Most of the time, I only saw my dad from behind
MY LATE DAD'S NAME WAS Austin Avery. He, like me and my family lived in Hamilton, Alabama, the county seat of Marion County in Northwest Alabama. My family and I along with my daughter and her family still reside in Hamilton.
BUT MY STORY IS NOT ABOUT ME or my family, but respectfully, about my dad. He left us at age 89 from a two-year long fight with an illness that we still do not understand. He never complained once during this two year of suffering, or when he was probably the most-active man I have ever had the honor of knowing.
WHY USE A PHOTO OF A VINTAGE FORD TRACTOR you ask. Well it's simple. When he was a share cropper* this was when he was the happiest. Except when he was playing his fiddle for others' enjoyment. Twice he share cropped for a Mrs. Verdie Dobbs, who was also a widow lady who lived in Hamilton. He and her late husband, Zollie, were great friends. She was thrilled when he approached her to share crop with her, thus the photo of this vintage Ford Tractor.
THIS PHOTO ABOVE DEPICTS how my dad got his start in farming and he art of plowing. As a boy he and his dad (my grandpa), would rise at daylight along with the entire family, to get their day started. This was, as I was told by my dad, at 4 a.m., seven days a week. That was how things were done and how people in his dad lived.
HE AND HIS DAD would, after breakfast, hit the fields where they grew everything from corn to cotton and even a produce garden for their family. But the only way to "turn and till the sod," was by mule power. And my dad knew from the start that plowing a mule was not child's play. But my dad was a tough one. He had such a will to succeed that he rarely gave up on any task that he approached. Mule plowing was not one of those tasks he gave up on. By age nine, he was plowing or rather, out-plowing his dad and how those fields they tilled flourished. Another trait my dad had was pride in what he did. My memories of full of the things he did mostly by hand that turned our beautiful and something to be proud of.
THIS MAN IN THE PHOTO is not my dad. If it were, he wouldn't be wearing a hat. It wasn't until his latter years did my dad wear a head covering and that was a cap. But notice how the man operating the tractor is looking back to check the rows to see if he is plowing them straight enough--which is the mark of a good farmer. What I could say is my dad's back is all I saw of him many times when I was nine. Either riding on the tractor when he gave me permission or in a farm wagon he used to haul hay to feed Mrs. Dobbs' cattle. Either way, I was not that aware or attentive of everything my dad did. Now I am heart-sorry for that. To be totally-honest, I wasn't the brightest nine-year-old in the world. But I did have the honor of being with and knowing (what I could gather) about Austin Avery, who is to me, the "World's Greatest Dad," just like you feel about your dad. Now that I am in my eleventh-year of enduring fibromyalgia and now another life-threating disease of my circulatory system, I spend hours dwelling on my dad and mom and the times I was honored to be with them. If God would only give me an hour of that era in my life, I would burn their ears off telling both of them how much I loved and appreciated them.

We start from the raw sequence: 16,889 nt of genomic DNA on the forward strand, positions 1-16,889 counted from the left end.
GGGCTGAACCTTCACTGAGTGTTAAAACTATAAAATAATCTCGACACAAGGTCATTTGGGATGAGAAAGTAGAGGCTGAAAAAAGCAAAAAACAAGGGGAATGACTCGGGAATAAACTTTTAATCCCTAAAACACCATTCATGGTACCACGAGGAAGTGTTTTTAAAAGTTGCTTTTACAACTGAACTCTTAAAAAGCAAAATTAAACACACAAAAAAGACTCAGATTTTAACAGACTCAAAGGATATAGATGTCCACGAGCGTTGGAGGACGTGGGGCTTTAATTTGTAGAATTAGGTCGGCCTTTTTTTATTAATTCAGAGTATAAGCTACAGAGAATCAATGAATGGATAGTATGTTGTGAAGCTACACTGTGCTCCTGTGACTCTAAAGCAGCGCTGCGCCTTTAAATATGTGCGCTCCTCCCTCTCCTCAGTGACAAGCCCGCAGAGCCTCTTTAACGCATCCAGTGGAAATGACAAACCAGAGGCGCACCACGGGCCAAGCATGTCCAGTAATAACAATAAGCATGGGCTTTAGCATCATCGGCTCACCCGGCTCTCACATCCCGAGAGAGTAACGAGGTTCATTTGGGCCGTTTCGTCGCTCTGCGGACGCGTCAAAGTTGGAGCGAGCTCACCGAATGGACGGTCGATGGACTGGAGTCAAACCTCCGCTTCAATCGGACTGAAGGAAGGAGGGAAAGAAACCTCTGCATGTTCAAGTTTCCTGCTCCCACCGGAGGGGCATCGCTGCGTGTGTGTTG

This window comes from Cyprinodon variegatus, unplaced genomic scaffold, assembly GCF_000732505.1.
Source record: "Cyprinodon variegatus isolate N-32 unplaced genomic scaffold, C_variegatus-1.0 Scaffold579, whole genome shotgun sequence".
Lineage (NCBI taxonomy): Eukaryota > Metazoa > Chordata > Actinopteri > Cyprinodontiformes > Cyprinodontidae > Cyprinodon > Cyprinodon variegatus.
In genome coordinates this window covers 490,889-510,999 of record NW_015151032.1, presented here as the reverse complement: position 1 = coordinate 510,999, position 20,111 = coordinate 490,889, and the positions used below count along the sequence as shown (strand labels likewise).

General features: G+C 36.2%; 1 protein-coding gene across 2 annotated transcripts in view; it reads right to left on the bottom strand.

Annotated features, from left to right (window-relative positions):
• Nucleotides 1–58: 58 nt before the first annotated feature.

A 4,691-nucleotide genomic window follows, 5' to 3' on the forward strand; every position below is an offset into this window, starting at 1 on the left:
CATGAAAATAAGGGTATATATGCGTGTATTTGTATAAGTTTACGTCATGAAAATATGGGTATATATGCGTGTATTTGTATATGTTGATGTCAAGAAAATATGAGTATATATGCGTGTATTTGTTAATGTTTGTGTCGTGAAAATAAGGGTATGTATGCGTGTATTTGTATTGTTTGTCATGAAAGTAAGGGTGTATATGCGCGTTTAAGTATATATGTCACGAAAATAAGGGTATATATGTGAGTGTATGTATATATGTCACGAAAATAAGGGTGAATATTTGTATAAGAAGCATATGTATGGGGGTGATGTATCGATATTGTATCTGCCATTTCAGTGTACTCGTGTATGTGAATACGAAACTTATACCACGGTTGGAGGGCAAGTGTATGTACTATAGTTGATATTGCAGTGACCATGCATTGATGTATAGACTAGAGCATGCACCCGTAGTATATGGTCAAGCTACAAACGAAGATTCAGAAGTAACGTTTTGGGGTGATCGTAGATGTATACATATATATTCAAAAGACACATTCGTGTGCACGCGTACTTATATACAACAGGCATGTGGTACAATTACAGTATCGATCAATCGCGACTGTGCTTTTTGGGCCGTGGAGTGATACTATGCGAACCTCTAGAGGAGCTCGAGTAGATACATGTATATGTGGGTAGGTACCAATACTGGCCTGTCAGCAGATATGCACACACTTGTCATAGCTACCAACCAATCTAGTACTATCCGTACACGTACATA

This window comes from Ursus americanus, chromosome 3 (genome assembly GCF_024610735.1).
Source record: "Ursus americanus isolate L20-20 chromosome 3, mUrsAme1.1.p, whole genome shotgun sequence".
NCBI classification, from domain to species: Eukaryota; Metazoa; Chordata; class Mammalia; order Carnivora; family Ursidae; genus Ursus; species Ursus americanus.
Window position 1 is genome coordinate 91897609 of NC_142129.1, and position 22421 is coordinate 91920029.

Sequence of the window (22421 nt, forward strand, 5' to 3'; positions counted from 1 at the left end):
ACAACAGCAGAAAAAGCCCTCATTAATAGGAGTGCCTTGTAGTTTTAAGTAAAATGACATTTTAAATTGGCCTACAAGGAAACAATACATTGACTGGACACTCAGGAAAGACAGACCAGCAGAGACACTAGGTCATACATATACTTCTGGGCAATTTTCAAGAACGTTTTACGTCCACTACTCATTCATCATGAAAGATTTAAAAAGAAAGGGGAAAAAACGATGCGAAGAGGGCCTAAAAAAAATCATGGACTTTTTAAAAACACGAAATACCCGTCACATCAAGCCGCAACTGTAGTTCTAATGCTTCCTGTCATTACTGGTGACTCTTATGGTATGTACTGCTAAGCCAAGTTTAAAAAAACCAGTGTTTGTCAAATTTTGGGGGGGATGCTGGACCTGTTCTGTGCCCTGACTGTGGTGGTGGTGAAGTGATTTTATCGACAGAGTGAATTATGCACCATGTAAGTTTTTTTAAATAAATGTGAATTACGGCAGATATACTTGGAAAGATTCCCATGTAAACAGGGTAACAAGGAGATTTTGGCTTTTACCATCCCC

THIS IS A MODERN FORD TRACTOR - highly-advanced and has every known device built-into it to make today's farmer more at-ease when he his tilling his hundreds of acreage. I sometimes wonder what my dad would do if he would have been given a tractor (like this) to use in his share cropping years. Well, I only have my imagination to give me that answer and comfort, but I can assure you that he would have "babied" this tractor as he would that vintage Ford he used to share crop for Mrs. Dobbs. This tractor even has a cab to keep the farmer cool and warm depending on the weather. I would have had it made riding with my dad on this machine.
TO BE SHORT AND SWEET - I despise seeing photos like the one to the right of a shut-down factory, such as this Ford Motor Company plant. Do not ask me why it shut down. I do not know. I can only guess it was blamed on the bad economy and shutting it down might have made more economic sense to the C.E.O. and board of Ford Motor Co., than to spend some of their billions to keep it open. My point is made underneath the photo. Although this fixture didn't endure the sometimes-harsh changes that life has, but my dad endured them with the same prideful determination to succeed no matter the task or change he had to implement. I cannot say that about me or most of the men I know.
IN CLOSING - I could have written a hub of appreciation about my dad without any photos, but that might have been lazy and tacky to my way of thinking.
I miss my dad today in 2014. He passed in 2009. But his legacy of hard work, respect for himself, his neighbors, and those he worked for, Uncle Sam included, will never fade.
I hear people talking of their deceased loved ones using the phrase, "I lost my dad or mom, several years ago," and I have to respectfully balk at using that phrase because . . .
I know exactly where my dad and mom are right now.
In the presence of Our Lord and Savior, Jesus Christ. Do not argue with me. I will not change my stance on this statement.
"Hey, dad! Take a minute from your fiddle-playing for the angels in heaven and listen." "I miss you and love you (and mom) so much."
"I just wish I had told you two this a lot more when I had the chance."
*Share cropping is when a man plants, tills, and harvests a crop for another land owner, but the land owner shares the profits of the harvest with him.
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